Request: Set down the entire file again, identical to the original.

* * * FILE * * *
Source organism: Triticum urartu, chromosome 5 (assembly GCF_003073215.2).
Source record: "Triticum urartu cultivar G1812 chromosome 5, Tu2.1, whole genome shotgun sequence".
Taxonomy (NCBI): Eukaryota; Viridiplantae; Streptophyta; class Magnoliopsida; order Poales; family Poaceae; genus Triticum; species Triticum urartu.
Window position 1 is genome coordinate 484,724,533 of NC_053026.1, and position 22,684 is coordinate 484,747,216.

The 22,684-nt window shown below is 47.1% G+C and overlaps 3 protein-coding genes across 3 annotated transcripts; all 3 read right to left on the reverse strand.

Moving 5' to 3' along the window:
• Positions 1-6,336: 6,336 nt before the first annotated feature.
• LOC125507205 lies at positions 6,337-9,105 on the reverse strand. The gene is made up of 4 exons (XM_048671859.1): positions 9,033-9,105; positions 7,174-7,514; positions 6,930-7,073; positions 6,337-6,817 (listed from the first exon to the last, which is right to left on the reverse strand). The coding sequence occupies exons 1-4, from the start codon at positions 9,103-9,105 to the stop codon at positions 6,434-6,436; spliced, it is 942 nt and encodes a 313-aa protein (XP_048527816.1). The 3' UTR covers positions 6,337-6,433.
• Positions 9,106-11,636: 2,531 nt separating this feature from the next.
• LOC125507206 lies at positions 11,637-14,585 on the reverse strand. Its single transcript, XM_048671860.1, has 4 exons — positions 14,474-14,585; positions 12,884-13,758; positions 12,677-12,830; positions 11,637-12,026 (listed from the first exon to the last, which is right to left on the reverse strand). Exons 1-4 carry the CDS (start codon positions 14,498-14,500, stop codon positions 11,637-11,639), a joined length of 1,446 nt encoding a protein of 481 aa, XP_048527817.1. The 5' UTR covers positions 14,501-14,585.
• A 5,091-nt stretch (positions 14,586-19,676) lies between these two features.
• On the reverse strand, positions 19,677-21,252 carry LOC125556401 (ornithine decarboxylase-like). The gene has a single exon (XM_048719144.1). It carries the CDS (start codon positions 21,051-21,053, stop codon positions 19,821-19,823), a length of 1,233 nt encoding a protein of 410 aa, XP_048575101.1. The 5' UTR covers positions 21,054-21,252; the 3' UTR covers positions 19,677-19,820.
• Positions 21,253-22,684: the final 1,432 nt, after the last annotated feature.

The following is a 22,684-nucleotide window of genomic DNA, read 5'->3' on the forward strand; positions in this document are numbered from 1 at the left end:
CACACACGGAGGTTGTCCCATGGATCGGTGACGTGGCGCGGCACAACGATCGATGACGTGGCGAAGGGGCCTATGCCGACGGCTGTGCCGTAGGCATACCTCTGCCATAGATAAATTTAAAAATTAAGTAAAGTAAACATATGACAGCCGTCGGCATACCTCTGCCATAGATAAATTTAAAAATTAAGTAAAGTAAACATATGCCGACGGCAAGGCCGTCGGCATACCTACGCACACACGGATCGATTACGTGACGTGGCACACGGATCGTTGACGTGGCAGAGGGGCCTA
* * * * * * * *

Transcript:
Source organism: Triticum urartu, chromosome 5 (assembly GCF_003073215.2).
Source record: "Triticum urartu cultivar G1812 chromosome 5, Tu2.1, whole genome shotgun sequence".
Taxonomy (NCBI): Eukaryota; Viridiplantae; Streptophyta; class Magnoliopsida; order Poales; family Poaceae; genus Triticum; species Triticum urartu.
Window position 1 is genome coordinate 484,724,533 of NC_053026.1, and position 22,684 is coordinate 484,747,216.

The 22,684-nt window shown below is 47.1% G+C and overlaps 3 protein-coding genes across 3 annotated transcripts; all 3 read right to left on the reverse strand.

Moving 5' to 3' along the window:
• Positions 1-6,336: 6,336 nt before the first annotated feature.
• LOC125507205 lies at positions 6,337-9,105 on the reverse strand. The gene is made up of 4 exons (XM_048671859.1): positions 9,033-9,105; positions 7,174-7,514; positions 6,930-7,073; positions 6,337-6,817 (listed from the first exon to the last, which is right to left on the reverse strand). The coding sequence occupies exons 1-4, from the start codon at positions 9,103-9,105 to the stop codon at positions 6,434-6,436; spliced, it is 942 nt and encodes a 313-aa protein (XP_048527816.1). The 3' UTR covers positions 6,337-6,433.
• Positions 9,106-11,636: 2,531 nt separating this feature from the next.
• LOC125507206 lies at positions 11,637-14,585 on the reverse strand. Its single transcript, XM_048671860.1, has 4 exons — positions 14,474-14,585; positions 12,884-13,758; positions 12,677-12,830; positions 11,637-12,026 (listed from the first exon to the last, which is right to left on the reverse strand). Exons 1-4 carry the CDS (start codon positions 14,498-14,500, stop codon positions 11,637-11,639), a joined length of 1,446 nt encoding a protein of 481 aa, XP_048527817.1. The 5' UTR covers positions 14,501-14,585.
• A 5,091-nt stretch (positions 14,586-19,676) lies between these two features.
• On the reverse strand, positions 19,677-21,252 carry LOC125556401 (ornithine decarboxylase-like). The gene has a single exon (XM_048719144.1). It carries the CDS (start codon positions 21,051-21,053, stop codon positions 19,821-19,823), a length of 1,233 nt encoding a protein of 410 aa, XP_048575101.1. The 5' UTR covers positions 21,054-21,252; the 3' UTR covers positions 19,677-19,820.
• Positions 21,253-22,684: the final 1,432 nt, after the last annotated feature.

The following is a 22,684-nucleotide window of genomic DNA, read 5'->3' on the forward strand; positions in this document are numbered from 1 at the left end:
CACACACGGAGGTTGTCCCATGGATCGGTGACGTGGCGCGGCACAACGATCGATGACGTGGCGAAGGGGCCTATGCCGACGGCTGTGCCGTAGGCATACCTCTGCCATAGATAAATTTAAAAATTAAGTAAAGTAAACATATGACAGCCGTCGGCATACCTCTGCCATAGATAAATTTAAAAATTAAGTAAAGTAAACATATGCCGACGGCAAGGCCGTCGGCATACCTACGCACACACGGATCGATTACGTGACGTGGCACACGGATCGTTGACGTGGCAGAGGGGCCTA